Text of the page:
(Newsroom America) -- The head of the World Health Organization (WHO) said the latest update on Zika virus is ‘alarming,’ with more cases expected in the coming months in a larger geographic area, and warned that modes of transmission now include sexual intercourse as well as mosquito bites.
“Since this emergency committee on Zika virus first met on 1 February, substantial new clinical and epidemiological research has strengthened the association between Zika infection and the occurrence of fetal malformations and neurological disorders,” Margaret Chan, the Director-General of WHO, told reporters.
She highlighted that the geographical distribution of the disease is wider, the risk group is broader, and imported cases of Zika have been reported from every region in the world.
“Local transmission has now been reported in 31 countries and territories in Latin America and the Caribbean. In this region, cases of dengue, which is carried by the same mosquito species as Zika, typically increase during the rainy season, which lasts from January to May. We can expect to see more cases and further geographical spread,” Dr. Chan warned.
Concerning the link with fetal malformations, the virus has been detected in amniotic fluid; evidence shows it can cross the placental barrier and infect the fetus.
“We can now conclude that Zika virus is neurotropic, preferentially affecting tissues in the brain and brain stem of the developing fetus,” the Director-General stated.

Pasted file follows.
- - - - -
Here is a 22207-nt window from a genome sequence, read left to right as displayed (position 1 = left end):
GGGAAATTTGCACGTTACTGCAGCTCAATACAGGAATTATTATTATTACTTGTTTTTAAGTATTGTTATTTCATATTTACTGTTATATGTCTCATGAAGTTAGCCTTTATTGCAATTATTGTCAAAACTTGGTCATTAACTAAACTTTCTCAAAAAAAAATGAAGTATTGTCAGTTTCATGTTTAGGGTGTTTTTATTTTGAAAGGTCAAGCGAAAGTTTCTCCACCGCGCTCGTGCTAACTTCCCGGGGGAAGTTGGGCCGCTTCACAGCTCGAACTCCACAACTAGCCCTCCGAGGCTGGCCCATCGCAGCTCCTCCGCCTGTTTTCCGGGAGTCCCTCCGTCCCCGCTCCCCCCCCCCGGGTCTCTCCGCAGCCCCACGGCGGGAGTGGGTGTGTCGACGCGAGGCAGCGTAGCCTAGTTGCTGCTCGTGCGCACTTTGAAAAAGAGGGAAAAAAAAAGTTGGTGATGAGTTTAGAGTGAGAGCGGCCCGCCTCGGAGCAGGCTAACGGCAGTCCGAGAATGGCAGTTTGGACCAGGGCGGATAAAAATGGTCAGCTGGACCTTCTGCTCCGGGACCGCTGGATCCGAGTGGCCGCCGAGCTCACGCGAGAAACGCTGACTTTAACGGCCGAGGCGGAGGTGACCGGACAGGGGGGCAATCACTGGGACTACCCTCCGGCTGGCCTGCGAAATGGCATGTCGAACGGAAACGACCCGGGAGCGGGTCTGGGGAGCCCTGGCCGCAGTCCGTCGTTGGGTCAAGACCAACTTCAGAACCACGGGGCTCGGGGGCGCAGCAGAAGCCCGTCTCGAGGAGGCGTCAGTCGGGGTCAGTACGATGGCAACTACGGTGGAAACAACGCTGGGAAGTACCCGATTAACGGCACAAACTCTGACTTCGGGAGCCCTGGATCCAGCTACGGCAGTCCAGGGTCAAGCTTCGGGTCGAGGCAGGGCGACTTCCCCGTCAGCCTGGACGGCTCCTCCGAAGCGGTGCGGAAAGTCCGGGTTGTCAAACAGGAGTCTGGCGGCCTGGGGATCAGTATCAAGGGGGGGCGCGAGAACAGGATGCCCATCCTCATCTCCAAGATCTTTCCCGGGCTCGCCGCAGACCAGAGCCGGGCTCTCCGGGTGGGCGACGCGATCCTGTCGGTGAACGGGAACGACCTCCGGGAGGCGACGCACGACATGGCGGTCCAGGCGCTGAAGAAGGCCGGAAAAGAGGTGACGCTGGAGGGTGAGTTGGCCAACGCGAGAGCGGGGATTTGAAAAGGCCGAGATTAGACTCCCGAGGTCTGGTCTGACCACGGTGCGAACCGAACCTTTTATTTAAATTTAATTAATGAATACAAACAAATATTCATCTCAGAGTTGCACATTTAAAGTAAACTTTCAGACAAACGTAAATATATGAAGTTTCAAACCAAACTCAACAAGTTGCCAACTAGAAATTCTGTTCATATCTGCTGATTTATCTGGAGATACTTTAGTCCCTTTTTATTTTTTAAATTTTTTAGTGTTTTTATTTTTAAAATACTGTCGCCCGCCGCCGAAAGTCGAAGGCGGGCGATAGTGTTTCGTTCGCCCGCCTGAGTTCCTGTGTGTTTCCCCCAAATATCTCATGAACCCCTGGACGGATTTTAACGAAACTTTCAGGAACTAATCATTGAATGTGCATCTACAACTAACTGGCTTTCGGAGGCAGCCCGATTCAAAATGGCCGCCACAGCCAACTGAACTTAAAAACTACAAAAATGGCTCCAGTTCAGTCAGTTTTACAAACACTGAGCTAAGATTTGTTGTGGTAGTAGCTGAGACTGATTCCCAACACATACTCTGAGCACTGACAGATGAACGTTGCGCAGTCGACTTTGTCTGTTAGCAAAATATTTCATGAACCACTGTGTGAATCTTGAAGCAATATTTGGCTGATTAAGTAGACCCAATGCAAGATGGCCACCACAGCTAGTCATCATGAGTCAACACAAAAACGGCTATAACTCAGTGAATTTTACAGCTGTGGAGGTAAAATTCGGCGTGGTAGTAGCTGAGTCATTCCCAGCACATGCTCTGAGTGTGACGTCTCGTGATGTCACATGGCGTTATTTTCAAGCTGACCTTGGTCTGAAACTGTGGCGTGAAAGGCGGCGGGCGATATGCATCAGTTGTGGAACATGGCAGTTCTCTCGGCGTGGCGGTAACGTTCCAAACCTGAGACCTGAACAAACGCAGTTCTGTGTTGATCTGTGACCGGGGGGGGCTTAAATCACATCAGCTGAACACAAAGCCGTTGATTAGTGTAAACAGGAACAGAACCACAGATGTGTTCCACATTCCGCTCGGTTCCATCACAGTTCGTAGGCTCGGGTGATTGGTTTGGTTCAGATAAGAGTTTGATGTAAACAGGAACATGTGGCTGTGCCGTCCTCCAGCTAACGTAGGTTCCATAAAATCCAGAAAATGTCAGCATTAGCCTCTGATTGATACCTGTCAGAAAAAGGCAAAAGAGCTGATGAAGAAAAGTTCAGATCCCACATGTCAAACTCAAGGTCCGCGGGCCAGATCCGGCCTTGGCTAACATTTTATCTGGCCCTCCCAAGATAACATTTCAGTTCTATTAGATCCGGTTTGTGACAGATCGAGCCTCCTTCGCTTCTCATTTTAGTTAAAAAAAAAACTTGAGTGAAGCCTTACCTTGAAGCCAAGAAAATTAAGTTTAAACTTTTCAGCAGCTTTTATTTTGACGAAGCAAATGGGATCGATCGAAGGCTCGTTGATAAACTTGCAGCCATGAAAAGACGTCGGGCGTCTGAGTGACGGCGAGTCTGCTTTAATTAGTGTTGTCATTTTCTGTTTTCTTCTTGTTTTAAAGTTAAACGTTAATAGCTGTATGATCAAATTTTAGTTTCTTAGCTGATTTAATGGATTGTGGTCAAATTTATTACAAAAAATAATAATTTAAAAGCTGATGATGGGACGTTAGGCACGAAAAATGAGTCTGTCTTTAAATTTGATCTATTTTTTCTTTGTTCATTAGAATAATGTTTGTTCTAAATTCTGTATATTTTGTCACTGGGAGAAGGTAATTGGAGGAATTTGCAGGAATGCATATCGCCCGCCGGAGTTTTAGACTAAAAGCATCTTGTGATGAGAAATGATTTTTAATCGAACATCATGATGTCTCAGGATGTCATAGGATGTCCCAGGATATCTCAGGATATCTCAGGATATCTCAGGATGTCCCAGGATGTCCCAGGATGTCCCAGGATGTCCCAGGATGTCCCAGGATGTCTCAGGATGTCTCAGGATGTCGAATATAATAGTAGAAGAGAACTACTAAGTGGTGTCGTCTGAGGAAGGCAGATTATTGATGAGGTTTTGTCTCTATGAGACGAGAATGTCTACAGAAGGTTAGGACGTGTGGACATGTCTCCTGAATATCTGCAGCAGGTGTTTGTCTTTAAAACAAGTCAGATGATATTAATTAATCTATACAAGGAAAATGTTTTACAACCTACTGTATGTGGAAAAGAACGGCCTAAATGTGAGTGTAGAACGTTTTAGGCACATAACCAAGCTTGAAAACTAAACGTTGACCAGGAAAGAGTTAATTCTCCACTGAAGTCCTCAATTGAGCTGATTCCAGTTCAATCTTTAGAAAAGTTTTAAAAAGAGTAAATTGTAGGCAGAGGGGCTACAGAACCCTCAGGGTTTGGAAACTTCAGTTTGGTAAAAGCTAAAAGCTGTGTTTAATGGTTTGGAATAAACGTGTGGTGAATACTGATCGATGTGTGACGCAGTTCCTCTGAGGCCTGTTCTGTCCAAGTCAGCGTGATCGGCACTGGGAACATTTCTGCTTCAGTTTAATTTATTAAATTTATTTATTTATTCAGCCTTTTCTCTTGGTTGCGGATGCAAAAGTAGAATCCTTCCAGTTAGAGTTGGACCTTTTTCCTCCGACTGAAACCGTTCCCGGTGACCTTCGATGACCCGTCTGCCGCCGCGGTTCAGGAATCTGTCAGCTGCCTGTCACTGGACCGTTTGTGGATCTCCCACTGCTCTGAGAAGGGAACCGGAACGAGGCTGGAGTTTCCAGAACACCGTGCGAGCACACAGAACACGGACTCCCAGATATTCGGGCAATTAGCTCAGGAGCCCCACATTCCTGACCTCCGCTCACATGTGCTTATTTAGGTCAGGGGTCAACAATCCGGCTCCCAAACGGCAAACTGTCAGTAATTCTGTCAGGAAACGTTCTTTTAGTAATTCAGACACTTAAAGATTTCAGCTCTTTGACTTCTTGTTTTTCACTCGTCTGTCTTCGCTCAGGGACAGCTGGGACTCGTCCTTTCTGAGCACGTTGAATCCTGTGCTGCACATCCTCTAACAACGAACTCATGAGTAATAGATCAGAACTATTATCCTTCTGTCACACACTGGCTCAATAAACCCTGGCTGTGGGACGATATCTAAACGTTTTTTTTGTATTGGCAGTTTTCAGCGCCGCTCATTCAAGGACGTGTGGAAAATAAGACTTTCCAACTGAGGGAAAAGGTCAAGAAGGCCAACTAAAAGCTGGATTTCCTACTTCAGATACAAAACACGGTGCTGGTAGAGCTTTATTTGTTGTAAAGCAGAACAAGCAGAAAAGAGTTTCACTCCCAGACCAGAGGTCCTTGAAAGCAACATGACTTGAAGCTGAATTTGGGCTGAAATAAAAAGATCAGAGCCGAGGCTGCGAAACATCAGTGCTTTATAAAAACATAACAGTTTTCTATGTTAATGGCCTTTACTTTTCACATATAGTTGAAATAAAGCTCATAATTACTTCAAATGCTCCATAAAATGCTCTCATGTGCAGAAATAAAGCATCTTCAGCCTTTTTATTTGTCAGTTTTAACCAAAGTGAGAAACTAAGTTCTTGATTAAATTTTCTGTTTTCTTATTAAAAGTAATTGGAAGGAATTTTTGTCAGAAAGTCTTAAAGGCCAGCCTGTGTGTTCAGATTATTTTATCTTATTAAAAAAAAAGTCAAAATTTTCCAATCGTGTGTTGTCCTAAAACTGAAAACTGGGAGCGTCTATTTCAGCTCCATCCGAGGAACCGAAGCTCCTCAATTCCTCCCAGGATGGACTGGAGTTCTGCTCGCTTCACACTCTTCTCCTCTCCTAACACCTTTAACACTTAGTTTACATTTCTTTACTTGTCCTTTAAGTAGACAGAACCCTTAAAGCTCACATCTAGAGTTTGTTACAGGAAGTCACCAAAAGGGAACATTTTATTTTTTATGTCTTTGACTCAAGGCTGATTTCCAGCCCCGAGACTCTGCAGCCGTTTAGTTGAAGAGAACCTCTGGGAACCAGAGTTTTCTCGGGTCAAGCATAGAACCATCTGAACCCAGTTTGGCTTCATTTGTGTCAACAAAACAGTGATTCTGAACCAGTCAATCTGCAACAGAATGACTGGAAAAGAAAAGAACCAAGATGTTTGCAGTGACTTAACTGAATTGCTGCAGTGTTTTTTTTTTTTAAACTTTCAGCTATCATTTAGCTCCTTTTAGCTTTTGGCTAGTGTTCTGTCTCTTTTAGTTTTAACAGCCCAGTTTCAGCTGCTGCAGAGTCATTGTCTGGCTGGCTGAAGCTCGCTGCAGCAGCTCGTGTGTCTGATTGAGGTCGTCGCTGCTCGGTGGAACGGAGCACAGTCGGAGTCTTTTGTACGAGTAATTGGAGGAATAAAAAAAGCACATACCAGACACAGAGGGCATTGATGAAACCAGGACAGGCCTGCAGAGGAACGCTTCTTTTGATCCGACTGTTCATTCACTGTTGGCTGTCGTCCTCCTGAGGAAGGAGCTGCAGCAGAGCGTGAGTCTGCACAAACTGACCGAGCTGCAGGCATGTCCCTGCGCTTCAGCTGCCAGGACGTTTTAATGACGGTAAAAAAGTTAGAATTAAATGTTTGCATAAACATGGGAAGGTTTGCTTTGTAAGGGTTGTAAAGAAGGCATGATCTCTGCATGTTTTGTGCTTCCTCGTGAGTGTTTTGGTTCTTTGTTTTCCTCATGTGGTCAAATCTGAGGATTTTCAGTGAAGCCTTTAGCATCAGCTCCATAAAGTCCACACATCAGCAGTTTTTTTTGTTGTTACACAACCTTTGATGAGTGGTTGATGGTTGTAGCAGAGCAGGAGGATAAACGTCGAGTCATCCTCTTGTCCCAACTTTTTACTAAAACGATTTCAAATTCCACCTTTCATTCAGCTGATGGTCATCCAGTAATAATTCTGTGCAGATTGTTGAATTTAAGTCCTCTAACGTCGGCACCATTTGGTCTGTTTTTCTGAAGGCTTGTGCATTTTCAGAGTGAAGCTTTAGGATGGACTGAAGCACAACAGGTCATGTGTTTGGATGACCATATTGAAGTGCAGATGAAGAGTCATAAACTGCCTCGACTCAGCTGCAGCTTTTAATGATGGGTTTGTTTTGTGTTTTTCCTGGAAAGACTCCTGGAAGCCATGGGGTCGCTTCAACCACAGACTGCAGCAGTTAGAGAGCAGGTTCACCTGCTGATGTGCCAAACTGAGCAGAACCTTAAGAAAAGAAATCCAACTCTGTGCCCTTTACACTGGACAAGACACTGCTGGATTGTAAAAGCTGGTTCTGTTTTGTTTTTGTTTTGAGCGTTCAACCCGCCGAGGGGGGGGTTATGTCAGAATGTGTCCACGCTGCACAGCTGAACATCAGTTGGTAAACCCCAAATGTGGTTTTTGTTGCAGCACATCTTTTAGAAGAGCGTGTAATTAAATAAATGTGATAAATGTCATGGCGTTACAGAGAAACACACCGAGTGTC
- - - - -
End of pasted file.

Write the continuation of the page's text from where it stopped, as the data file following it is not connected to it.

“Zika has been detected in the blood, brain tissue, and cerebrospinal fluid of foetuses following miscarriage, stillbirth, or termination of pregnancy.”
According to WHO, microcephaly is now only one of several documented birth abnormalities associated with Zika infection during pregnancy. Grave outcomes reportedly include fetal death, placental insufficiency, fetal growth retardation, and injury to the central nervous system.
To date, microcephaly has been documented in only two countries: French Polynesia and Brazil. However, Dr. Chan indicated that intense surveillance for fetal abnormalities is currently under way in countries like Colombia, where the outbreaks started later than in Brazil.
Nine countries are now reporting an increased incidence of Guillain-Barré syndrome (GBS) or laboratory confirmation of a Zika virus infection among GBS cases.
A retrospective case-control study of GBS associated with Zika in French Polynesia recorded no deaths, but the disease progressed rapidly and a large percentage of patients required admission to an intensive care unit for as long as 51 days.
“Growing evidence of a link with GBS expands the group at risk of complications well beyond women of child-bearing age,” Dr. Chan stressed.
“GBS has been detected in children and adolescents but is more common in older adults and slightly more common in men. The anticipated need for expanded intensive care adds a further burden on health systems.”
She further warned that reports and investigations from several countries strongly suggest that sexual transmission of the virus is more common than previously assumed.
“All of this news is alarming. Women who are pregnant in affected countries or travel to these countries are understandably deeply worried. I convened this second meeting of the Emergency Committee to gather expert advice on the strength and significance of these new research results. We also asked the experts whether the findings warrant changes in WHO recommendations to countries,” Dr. Chan explained.
Asked about the existence of any new travel measures, WHO’s Executive Director on Communicable Disease, David Heymann, said the onus is on countries to identify and report where they have outbreaks. “Then it will be up to pregnant women or women who are planning to conceive to decide based on the information given to them […] whether or not to travel,” he said.